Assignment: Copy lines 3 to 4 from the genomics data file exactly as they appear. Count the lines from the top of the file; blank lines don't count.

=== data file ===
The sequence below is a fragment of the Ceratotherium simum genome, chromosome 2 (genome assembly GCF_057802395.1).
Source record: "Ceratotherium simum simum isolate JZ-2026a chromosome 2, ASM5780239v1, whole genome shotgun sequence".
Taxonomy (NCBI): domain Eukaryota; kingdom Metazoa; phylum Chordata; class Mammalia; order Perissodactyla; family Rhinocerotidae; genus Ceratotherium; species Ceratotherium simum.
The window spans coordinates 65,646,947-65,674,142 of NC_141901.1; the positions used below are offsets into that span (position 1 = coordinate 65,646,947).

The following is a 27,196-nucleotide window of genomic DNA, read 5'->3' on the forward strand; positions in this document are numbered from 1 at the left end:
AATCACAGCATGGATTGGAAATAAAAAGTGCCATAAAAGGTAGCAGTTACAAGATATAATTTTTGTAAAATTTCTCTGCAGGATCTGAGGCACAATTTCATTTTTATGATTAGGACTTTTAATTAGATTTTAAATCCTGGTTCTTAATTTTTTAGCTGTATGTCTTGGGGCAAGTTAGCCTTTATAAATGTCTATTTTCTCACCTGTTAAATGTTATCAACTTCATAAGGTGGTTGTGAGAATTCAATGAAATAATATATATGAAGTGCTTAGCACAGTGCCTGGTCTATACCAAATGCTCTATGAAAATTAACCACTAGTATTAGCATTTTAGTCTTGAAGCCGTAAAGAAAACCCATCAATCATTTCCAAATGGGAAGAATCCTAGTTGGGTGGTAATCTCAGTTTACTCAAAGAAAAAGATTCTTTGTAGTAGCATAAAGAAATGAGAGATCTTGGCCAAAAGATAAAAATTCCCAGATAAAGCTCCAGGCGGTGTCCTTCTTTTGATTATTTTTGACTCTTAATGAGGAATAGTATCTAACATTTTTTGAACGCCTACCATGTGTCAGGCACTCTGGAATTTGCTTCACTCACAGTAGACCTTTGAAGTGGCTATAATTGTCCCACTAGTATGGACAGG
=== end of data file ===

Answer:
Taxonomy (NCBI): domain Eukaryota; kingdom Metazoa; phylum Chordata; class Mammalia; order Perissodactyla; family Rhinocerotidae; genus Ceratotherium; species Ceratotherium simum.
The window spans coordinates 65,646,947-65,674,142 of NC_141901.1; the positions used below are offsets into that span (position 1 = coordinate 65,646,947).